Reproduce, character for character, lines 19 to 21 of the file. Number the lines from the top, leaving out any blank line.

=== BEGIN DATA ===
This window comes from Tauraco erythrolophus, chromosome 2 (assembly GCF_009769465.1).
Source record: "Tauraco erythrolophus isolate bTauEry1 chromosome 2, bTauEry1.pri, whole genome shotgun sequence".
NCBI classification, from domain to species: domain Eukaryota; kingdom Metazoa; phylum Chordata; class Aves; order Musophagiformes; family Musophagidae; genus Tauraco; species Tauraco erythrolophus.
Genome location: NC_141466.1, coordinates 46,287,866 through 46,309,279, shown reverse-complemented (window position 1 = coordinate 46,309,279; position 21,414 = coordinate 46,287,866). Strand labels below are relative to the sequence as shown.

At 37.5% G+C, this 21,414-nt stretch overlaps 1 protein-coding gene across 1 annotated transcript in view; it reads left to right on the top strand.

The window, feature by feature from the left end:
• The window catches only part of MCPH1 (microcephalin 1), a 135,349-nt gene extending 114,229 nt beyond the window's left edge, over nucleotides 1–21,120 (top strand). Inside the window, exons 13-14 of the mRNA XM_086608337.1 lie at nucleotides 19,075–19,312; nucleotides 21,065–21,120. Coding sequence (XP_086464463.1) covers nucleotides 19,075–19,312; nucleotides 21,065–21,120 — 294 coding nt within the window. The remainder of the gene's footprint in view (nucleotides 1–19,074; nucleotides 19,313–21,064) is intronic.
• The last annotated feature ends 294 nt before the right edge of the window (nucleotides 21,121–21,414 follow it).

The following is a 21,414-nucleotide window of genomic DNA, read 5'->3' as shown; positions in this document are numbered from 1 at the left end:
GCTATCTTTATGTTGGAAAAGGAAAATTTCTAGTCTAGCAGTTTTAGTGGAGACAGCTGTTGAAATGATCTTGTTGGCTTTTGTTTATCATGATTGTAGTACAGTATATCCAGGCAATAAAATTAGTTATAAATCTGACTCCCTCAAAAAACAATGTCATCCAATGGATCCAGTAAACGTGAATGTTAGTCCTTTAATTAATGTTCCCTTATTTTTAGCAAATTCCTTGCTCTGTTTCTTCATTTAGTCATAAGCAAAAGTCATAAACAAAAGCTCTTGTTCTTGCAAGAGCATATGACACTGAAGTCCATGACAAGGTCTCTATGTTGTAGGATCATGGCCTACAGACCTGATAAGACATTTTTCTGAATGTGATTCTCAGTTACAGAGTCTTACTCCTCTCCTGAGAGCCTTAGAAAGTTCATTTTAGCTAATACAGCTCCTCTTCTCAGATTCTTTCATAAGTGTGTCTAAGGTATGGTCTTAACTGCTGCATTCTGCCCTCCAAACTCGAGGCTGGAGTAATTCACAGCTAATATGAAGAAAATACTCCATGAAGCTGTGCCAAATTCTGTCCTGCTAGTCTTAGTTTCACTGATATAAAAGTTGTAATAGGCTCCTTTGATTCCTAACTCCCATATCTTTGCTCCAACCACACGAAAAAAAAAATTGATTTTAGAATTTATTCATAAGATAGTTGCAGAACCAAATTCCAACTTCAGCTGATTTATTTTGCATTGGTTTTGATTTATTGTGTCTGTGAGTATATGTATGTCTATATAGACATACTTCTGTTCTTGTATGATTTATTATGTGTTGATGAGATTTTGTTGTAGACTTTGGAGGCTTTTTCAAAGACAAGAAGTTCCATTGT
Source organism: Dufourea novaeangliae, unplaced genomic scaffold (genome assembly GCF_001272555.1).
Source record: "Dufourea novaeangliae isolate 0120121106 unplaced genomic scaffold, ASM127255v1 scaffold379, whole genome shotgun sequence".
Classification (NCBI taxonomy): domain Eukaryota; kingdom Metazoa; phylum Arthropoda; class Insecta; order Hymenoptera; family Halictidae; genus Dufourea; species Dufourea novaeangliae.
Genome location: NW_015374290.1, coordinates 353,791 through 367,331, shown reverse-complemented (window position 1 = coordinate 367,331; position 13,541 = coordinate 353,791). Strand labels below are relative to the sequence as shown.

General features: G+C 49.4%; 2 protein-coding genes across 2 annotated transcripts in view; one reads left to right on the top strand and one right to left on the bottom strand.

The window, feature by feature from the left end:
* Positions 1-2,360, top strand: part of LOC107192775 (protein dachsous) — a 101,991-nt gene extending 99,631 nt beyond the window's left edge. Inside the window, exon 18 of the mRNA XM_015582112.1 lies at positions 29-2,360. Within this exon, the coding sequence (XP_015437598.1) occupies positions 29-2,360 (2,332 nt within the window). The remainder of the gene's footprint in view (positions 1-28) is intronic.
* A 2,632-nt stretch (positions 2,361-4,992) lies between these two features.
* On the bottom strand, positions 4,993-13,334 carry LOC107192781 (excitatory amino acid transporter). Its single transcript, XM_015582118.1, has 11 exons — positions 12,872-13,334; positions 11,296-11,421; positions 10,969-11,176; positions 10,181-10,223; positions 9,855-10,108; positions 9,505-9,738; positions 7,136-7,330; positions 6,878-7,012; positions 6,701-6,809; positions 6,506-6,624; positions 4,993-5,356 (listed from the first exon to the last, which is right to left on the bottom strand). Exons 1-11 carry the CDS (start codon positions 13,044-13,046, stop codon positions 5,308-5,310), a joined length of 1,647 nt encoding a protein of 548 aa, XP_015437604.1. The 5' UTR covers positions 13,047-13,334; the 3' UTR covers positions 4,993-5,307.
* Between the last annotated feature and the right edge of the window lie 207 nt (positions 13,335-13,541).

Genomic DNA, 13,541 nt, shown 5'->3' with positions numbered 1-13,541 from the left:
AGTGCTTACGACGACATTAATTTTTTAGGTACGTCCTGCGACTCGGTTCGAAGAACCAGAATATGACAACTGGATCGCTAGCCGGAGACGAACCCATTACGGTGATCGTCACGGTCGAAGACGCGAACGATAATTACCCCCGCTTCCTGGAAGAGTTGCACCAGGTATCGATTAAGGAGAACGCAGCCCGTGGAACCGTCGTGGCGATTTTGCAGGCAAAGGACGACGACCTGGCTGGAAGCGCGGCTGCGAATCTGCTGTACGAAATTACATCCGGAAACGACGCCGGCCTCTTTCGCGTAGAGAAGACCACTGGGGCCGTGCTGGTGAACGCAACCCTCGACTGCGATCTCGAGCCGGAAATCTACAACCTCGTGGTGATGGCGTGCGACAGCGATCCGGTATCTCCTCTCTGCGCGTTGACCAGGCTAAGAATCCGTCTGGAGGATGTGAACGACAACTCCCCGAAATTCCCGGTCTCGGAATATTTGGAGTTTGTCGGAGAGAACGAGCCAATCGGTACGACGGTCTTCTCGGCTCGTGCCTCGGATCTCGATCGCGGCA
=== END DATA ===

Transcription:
* On the bottom strand, positions 4,993-13,334 carry LOC107192781 (excitatory amino acid transporter). Its single transcript, XM_015582118.1, has 11 exons — positions 12,872-13,334; positions 11,296-11,421; positions 10,969-11,176; positions 10,181-10,223; positions 9,855-10,108; positions 9,505-9,738; positions 7,136-7,330; positions 6,878-7,012; positions 6,701-6,809; positions 6,506-6,624; positions 4,993-5,356 (listed from the first exon to the last, which is right to left on the bottom strand). Exons 1-11 carry the CDS (start codon positions 13,044-13,046, stop codon positions 5,308-5,310), a joined length of 1,647 nt encoding a protein of 548 aa, XP_015437604.1. The 5' UTR covers positions 13,047-13,334; the 3' UTR covers positions 4,993-5,307.
* Between the last annotated feature and the right edge of the window lie 207 nt (positions 13,335-13,541).

Genomic DNA, 13,541 nt, shown 5'->3' with positions numbered 1-13,541 from the left: